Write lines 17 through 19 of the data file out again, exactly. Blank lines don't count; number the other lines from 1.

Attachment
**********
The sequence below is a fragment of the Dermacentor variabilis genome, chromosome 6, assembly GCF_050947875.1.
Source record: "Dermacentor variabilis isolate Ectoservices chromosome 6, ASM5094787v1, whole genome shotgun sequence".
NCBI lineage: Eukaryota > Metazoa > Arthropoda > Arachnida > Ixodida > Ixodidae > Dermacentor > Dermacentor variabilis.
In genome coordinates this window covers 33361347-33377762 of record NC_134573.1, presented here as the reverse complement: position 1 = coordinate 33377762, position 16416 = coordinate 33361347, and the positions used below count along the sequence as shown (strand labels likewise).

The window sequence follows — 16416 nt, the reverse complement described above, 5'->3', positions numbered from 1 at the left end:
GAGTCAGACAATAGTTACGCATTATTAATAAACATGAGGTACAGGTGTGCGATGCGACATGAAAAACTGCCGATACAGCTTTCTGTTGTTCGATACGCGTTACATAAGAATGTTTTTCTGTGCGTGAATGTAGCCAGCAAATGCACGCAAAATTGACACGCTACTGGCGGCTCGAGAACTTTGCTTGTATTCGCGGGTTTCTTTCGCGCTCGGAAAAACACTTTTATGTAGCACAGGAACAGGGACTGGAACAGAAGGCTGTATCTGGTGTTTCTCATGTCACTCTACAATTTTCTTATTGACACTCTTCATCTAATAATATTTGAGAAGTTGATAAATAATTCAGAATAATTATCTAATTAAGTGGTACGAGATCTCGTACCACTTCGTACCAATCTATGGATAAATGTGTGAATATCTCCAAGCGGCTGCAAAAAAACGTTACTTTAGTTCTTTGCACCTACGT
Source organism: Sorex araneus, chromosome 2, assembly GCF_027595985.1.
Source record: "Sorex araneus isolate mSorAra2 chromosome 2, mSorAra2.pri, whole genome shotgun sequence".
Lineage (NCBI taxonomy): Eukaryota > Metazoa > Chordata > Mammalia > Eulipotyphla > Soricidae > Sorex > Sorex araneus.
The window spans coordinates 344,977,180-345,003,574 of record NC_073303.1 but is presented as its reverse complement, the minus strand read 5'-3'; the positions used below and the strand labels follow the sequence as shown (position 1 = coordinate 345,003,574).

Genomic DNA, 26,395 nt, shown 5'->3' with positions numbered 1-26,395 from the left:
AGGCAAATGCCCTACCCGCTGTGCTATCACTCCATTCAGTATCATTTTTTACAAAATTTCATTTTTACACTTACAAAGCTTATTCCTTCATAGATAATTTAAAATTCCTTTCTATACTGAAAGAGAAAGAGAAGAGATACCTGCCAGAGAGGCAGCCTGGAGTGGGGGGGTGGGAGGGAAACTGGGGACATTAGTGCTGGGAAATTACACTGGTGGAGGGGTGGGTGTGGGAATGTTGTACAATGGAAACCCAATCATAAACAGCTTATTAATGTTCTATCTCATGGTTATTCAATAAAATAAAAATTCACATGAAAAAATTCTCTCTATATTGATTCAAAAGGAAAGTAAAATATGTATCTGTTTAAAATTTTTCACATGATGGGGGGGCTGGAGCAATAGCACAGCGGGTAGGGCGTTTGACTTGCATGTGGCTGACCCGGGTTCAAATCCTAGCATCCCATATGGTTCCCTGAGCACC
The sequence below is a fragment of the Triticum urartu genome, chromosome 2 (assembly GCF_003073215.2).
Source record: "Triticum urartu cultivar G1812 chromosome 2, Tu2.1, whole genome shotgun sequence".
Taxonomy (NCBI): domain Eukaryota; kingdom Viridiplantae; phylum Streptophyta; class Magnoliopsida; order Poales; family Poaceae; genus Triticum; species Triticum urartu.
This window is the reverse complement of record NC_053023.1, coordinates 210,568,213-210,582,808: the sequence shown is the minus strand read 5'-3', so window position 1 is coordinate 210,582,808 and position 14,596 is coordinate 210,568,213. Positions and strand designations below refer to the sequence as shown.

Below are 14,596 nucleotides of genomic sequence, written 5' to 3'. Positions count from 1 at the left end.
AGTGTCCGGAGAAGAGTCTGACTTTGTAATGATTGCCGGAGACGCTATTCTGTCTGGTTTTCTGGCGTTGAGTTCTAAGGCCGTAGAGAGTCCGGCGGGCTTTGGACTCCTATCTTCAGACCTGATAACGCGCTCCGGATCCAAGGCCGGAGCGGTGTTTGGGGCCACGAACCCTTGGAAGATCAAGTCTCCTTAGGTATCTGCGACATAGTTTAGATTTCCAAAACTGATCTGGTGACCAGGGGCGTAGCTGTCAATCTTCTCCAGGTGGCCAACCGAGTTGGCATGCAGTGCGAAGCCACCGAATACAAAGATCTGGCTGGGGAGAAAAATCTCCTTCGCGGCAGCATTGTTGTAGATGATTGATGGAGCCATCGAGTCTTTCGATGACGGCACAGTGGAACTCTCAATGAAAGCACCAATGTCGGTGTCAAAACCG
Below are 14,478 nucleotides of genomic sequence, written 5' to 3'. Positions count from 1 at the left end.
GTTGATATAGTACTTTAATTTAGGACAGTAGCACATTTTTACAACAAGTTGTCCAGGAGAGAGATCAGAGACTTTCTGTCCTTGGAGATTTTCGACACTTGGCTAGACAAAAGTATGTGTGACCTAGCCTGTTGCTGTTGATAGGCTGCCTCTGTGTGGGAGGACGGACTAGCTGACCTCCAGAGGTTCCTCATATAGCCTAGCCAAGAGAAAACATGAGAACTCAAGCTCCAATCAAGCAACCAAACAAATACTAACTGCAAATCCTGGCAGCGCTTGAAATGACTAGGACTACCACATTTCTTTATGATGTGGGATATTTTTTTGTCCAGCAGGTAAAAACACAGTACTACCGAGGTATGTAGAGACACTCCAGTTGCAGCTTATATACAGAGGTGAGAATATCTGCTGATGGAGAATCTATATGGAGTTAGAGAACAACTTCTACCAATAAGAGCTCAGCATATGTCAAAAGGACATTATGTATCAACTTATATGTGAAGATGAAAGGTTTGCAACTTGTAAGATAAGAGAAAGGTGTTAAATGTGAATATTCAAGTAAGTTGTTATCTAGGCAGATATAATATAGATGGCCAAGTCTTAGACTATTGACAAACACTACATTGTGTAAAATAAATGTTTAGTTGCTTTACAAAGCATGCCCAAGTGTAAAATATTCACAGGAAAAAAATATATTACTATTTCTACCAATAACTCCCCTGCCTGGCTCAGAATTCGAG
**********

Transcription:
Below are 14,596 nucleotides of genomic sequence, written 5' to 3'. Positions count from 1 at the left end.
AGTGTCCGGAGAAGAGTCTGACTTTGTAATGATTGCCGGAGACGCTATTCTGTCTGGTTTTCTGGCGTTGAGTTCTAAGGCCGTAGAGAGTCCGGCGGGCTTTGGACTCCTATCTTCAGACCTGATAACGCGCTCCGGATCCAAGGCCGGAGCGGTGTTTGGGGCCACGAACCCTTGGAAGATCAAGTCTCCTTAGGTATCTGCGACATAGTTTAGATTTCCAAAACTGATCTGGTGACCAGGGGCGTAGCTGTCAATCTTCTCCAGGTGGCCAACCGAGTTGGCATGCAGTGCGAAGCCACCGAATACAAAGATCTGGCTGGGGAGAAAAATCTCCTTCGCGGCAGCATTGTTGTAGATGATTGATGGAGCCATCGAGTCTTTCGATGACGGCACAGTGGAACTCTCAATGAAAGCACCAATGTCGGTGTCAAAACCG
Below are 14,478 nucleotides of genomic sequence, written 5' to 3'. Positions count from 1 at the left end.